Saturday, August 7, 2010

President Theodore Roosevelt on the Importance of the Bible

Our whole U.S. history is infused with the Judeo-Christian religion. Many of our earliest settlers came here to worship in the way they chose, and many of our Founder Fathers had formal Christian education (even holding seminary degrees). But it continues into our more recent years, too. Here is a quote from Theodore Roosevelt:

As all of you know, there are certain truths which are so very true that we call them truisms, and yet I think we often half forget them in practice. Every thinking man, when he thinks, realizes what a very large number of people tend to forget, that the teachings of the Bible are so interwoven and entwined with our whole civic and social life that it would be literally - I do not mean figuratively, I mean literally - impossible for us to figure to ourselves what that life would be if these teachings were removed. We would lose almost all the standards by which we now judge both public and private morals; all the standard toward which we, with more or less of resolution, strive to raise ourselves. Almost every man who has by his lifework added to the sum of human achievement of which the race is proud, of which our people are proud - almost every such man has based his lifework largely upon the teachings of the Bible. Sometimes it has been done unconsciously, more often consciously; and among the very greatest men a disproportionately large number have been diligent and close students of the Bible at first hand.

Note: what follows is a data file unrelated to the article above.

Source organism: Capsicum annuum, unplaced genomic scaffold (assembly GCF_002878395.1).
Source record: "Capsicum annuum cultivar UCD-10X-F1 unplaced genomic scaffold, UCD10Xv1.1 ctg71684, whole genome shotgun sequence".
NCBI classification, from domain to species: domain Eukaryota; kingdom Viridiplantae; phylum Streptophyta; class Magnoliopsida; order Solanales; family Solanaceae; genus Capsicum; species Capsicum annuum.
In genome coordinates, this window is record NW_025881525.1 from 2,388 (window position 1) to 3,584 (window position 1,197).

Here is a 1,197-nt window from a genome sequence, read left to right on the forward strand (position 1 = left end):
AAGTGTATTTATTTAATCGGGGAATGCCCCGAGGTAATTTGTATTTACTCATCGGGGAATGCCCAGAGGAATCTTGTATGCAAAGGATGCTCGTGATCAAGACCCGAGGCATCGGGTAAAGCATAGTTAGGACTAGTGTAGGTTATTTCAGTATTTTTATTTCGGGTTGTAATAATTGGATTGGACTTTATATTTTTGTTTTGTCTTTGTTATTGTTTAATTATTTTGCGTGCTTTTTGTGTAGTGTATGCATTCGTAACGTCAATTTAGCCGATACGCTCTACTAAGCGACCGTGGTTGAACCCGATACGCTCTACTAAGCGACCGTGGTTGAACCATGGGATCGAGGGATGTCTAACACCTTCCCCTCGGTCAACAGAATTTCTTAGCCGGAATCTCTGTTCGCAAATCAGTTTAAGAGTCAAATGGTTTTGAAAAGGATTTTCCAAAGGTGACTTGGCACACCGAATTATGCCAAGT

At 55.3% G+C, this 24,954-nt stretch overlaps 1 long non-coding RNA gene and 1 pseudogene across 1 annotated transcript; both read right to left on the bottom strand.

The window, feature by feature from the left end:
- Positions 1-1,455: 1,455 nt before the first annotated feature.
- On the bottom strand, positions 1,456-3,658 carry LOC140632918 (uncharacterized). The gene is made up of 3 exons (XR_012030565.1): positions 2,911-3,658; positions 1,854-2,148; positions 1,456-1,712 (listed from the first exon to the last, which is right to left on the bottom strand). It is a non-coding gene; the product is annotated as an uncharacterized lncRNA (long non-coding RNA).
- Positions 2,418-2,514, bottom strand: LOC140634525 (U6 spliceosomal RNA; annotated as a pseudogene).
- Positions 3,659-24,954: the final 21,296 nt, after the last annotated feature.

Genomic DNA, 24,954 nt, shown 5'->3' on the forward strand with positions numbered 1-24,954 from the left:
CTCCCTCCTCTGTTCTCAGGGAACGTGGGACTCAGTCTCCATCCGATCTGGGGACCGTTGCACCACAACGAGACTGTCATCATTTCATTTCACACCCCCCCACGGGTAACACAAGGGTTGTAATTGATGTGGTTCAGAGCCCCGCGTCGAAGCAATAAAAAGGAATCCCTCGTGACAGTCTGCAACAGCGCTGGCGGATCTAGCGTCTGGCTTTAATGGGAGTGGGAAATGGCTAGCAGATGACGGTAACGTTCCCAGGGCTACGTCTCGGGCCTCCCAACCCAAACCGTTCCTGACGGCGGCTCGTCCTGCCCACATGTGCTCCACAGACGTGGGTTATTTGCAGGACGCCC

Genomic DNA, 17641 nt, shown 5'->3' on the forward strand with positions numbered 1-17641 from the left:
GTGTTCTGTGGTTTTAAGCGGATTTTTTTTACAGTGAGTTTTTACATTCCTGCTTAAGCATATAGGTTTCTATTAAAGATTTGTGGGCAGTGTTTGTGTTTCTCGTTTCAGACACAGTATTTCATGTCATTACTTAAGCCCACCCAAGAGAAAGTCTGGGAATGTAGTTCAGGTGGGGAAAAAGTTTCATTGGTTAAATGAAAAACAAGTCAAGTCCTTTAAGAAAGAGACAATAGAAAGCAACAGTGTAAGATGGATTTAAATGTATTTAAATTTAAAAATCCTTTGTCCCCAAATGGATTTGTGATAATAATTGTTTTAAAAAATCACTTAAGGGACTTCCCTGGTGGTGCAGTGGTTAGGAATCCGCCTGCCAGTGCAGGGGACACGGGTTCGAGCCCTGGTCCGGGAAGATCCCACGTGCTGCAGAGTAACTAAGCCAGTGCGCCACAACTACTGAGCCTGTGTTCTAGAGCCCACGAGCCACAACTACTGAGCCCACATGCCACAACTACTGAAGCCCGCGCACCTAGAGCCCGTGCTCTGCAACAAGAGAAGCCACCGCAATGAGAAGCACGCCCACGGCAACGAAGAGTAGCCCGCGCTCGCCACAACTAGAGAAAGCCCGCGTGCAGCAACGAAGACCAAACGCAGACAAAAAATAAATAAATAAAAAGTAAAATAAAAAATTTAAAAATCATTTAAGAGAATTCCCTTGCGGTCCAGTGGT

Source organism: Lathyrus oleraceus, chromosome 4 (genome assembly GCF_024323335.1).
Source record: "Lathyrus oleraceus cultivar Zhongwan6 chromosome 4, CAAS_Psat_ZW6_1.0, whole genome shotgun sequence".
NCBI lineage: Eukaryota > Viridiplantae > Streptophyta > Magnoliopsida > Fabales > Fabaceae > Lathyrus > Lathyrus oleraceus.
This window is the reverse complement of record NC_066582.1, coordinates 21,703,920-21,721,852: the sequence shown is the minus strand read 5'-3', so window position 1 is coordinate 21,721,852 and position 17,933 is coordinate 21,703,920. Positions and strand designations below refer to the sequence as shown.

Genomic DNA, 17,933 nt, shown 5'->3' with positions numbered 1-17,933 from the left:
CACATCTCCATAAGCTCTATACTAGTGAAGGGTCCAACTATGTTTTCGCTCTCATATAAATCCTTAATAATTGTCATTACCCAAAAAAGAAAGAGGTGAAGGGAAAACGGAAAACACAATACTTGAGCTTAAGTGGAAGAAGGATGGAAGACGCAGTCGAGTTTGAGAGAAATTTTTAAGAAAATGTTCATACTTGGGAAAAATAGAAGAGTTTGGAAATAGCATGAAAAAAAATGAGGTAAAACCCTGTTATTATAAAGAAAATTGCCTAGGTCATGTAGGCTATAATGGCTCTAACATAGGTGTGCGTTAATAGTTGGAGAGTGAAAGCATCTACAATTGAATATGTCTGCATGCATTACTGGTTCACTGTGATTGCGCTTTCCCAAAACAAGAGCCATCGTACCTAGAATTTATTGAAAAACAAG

As found in the periodical "Public opinion, Volume 32" (covering January 1902-June 1902)
Google Books extract

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